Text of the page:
Georg Baselitz (b. 1938)
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Georg Baselitz (b. 1938)

Der Soldat - Die Dresdner Frauen

Georg Baselitz (b. 1938)
Der Soldat - Die Dresdner Frauen
cadmium yellow and egg tempera on carved copperbeech
47¾ x 24 1/3 x 12in. (122 x 62.5 x 31cm.)
Executed in 1989
Pace Gallery, New York.
Acquired from the above by the present owner.
New York, Pace Gallery, Georg Baselitz: The Women of Dresden, October-November 1990 (illustrated, p. 19).
Basel, Kunstmuseum, Transform : BildObjektSkulptur im 20. Jahrhundert, June-September 1992.
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Lot Essay

Executed in 1989, Der Soldat appears wartorn, scarred by the furious exertions of the sculptor, Georg Baselitz. Covered in the same cadmium yellow of his celebrated Women of Dresden series, this sculpture has an elemental energy. It appears pared back, like some strange archetype. It has an archaic quality, and yet the surface speaks of a very modern expressionism.

With its gouged surface, Der Soldat is a testimony to the artistic process itself. Just as, by turning his paintings upside down, Baselitz had demanded that the viewer reappraise them not so much as figurative motifs but instead as painted objects, so here the chiselling speaks of the artistic mark. We can trace the frantic actions that have led to the gradual cutting away of the wood to create this pared-back human head. In creating his sculptures, Baselitz usually takes a single tree and whittles frantically away, with saw and chisel alike, until it takes its final form, a form that is in part dictated by the tree itself, by the way that the wood falls away. In this way, in his direct reaction to the material itself, Baselitz links himself to antecedents such as Gauguin, Brancusi and Kirchner, as Diane Waldman pointed out in her Guggenheim exhibition catalogue. Discussing this process, Baselitz himself has said:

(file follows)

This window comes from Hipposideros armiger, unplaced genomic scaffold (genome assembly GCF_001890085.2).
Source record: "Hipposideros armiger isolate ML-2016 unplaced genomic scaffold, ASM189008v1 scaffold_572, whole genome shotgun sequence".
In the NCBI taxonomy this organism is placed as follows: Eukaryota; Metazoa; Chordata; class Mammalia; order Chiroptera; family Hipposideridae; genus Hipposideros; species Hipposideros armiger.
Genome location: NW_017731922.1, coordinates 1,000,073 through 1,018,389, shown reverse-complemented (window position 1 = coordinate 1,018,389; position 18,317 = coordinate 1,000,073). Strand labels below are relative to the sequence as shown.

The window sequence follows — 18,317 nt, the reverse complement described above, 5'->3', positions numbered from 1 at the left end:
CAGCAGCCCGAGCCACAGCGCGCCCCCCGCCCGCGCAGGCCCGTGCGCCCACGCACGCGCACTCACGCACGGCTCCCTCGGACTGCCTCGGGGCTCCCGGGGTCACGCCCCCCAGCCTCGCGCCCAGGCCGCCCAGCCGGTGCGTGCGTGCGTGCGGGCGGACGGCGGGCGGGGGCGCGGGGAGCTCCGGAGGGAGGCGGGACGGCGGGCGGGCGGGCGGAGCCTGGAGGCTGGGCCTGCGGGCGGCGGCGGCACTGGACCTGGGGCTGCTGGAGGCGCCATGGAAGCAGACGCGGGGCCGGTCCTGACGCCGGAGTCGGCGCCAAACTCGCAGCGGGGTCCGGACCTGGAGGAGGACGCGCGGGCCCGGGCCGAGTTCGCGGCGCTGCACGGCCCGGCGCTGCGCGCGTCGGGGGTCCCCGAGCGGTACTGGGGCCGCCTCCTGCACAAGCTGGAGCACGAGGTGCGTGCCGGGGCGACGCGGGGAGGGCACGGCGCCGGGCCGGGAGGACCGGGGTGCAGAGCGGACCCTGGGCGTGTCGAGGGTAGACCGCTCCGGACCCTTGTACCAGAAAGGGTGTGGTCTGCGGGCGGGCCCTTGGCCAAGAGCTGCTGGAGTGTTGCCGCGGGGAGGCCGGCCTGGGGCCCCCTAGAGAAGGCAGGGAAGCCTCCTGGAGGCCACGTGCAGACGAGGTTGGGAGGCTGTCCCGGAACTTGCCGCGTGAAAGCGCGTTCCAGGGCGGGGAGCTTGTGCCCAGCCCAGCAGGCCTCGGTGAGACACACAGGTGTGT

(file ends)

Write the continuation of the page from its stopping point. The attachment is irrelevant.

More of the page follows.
'In sculpture, using the saw is an aggressive process which is the equivalent of drawing. It's a linear signal... By working in wood, I want to avoid all manual dexterity, all artistic elegance, everything to do with construction. I don't want to construct anything' (Baselitz, quoted in D. Waldman, Georg Baselitz, exh. cat., New York, 1995, p. 100).

Rather than take his cue from any Western sculptural tradition, he looked to the combination of freshness and heritage that has informed so much African sculpture. The European tradition, he feels, is the result of a continuous process of reaction to predecessors: Renaissance artists reacted to the medievals who had reacted to the Romans who had reacted to the Greeks and so forth. In Africa, forms that had been consolidated centuries ago continue to have their relevance, in part because of the ritualistic and atavistic roles that those objects play. Baselitz, an artist who has constantly mined his past and that of Germany in his art, has created something that has not only the expressionistic features of tribal sculptural prototypes but that also is a creation in its own right, no kneejerk kick against any heritage but instead something fresh, personal, immediate, raw and therefore wholly authentic.

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